The School Council
The School Council is made up of two children per class from Woodpeckers (Year 1) to Eagles (Year 6). At the beginning of the Autumn term the children who were interested in becoming class councillors gave a personal presentation to their classes describing how their individual qualities and characteristics made them suitable for the role. Each class then held a democratic election to appoint their chosen representatives. The council meets on a weekly basis.
These are the elected councillors for 2019 – 2020:
Woodpeckers: Saara Ali and Ayaan Hussain
Kingfishers: Bayane el Mansori and Mohammed Sadiq
Swallows: Amara Kauser and Daniyal Shaikh
Doves: Junaid Nadeem and Sana Shazad
Owls: Sadiqa Noor and Sami Zaman
Kestrels: Zahra Faqir and Ahmed Patel
Hawks: Zunerah Patel and Manjoor Rangrej
Eagles: Hussain Jamshed and Kulsum Kauser
At our first meeting, Hussain volunteered to the Chairperson for the School Council and Kulsum volunteered for the role of Secretary.
What is the School Council?
Why have a School Council?
What are the responsibilities of a School Councillor?
Minutes of Meetings
Chosen councillors take minutes of the meetings and a copy of these are given to all classes for the councillors to share with their classmates and classroom staff. Mr Rogers, Mrs Martin, Mrs Fenton, Mrs Higgins, Mrs Patel and Mrs Rhodes also get copies of them.
Our Priorities for the Year
You can read about how we're getting on with the above points and with any other issues that have arisen from our meetings. Just click on the document below.
School Council Visit to the Mayor
On Tuesday 26th February 2019 last year's School Councillors went to Blackburn Town Hall to meet the Mayor of Blackburn with Darwen. We wanted to find out what kinds of jobs she does.
Just outside the Town Hall we looked at a large statue with a plaque saying it was William Henry Hornby. We found out later that this was the first ever Mayor of Blackburn.
We met the Mayor in a large room called the Mayor’s Parlour. We asked her different questions and learned that she is always very busy and that some of her jobs include opening new buildings, attending Summer fairs, visiting schools and hospitals and attending funerals and weddings. She also told us that she will stop being the Mayor in May and there will then be a new Mayor.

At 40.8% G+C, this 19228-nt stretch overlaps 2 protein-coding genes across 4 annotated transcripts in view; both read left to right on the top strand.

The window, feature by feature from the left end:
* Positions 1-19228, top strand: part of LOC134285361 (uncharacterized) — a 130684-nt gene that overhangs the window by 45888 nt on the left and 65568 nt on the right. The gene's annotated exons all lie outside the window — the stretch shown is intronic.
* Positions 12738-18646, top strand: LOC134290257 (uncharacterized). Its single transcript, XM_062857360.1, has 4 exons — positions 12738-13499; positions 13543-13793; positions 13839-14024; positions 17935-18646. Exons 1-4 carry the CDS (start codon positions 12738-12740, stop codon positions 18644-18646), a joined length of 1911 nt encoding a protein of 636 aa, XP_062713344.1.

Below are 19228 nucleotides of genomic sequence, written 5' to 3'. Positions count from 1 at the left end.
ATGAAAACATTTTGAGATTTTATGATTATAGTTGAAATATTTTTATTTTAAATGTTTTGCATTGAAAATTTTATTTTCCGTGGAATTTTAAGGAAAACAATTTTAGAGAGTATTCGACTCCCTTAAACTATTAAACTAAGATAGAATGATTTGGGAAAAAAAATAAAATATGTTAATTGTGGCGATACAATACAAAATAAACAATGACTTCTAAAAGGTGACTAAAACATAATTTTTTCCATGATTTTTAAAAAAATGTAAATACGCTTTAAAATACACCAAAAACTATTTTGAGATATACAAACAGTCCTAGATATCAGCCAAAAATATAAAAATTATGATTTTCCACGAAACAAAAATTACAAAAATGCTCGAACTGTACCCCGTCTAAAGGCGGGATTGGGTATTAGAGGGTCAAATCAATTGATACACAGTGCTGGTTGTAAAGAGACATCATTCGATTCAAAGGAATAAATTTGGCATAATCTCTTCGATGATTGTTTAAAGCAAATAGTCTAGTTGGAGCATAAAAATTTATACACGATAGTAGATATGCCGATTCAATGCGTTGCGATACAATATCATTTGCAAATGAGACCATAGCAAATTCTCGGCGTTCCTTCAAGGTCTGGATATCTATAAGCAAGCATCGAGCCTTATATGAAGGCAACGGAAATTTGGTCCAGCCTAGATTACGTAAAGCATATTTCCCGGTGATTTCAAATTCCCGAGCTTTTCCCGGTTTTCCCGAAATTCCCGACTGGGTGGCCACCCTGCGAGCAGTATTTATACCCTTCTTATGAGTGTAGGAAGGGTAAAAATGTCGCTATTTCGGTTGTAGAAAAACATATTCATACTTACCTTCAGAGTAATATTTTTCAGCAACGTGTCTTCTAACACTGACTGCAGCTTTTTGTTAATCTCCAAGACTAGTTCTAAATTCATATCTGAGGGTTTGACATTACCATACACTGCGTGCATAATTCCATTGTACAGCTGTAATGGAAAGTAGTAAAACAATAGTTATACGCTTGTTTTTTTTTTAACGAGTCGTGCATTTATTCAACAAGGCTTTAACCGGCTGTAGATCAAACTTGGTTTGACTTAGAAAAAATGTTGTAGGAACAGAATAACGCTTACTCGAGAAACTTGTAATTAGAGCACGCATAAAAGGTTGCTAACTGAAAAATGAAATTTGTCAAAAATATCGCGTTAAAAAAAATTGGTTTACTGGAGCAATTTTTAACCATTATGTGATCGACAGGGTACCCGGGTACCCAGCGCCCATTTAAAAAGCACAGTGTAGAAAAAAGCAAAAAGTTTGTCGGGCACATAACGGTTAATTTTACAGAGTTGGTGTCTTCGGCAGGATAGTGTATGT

When we were in the parlour we were shown and taught about different objects. We looked at the different chains that are worn by the Mayor and her deputies and heard about how one of the chains had been stolen a few years ago. We looked at the special robes that the Mayor wears when she goes to Council meetings and also the mace that is used at the beginning of the meetings.
Then we were taken into the Council Chamber, which is where all the Councillors of Blackburn with Darwen have their meetings. It is a big room with benches and desks all around. The Mayor sits at the front of the room in a large chair. We found out that in the past the Chamber was used as a courtroom. The Councillors’ tables have a microphone so that everyone can hear them speak and also a light. We found out that there is a ‘traffic light’ system for letting people have their turn to speak; when the light turns green, they have five minutes to speak in front of everyone else. When there is one minute left the light turns orange and when it turns red they have to stop speaking. If they carry on when the red light comes on the Mayor can ask them to leave the Chamber.
We looked closely at the Blackburn coat of arms and learned that each part of it has its own meaning. The three bees represent the industries that used to be in Blackburn, the blue stripe is the River Blakewater running through the town, the green stripe represents the Royal Forests of Blackburn, the horn represents Blackburn’s first Mayor, the shuttle represents the weaving industry of Blackburn and the dove and olive branch represent peace.
It was a very interesting visit and we hope you have enjoyed reading about it.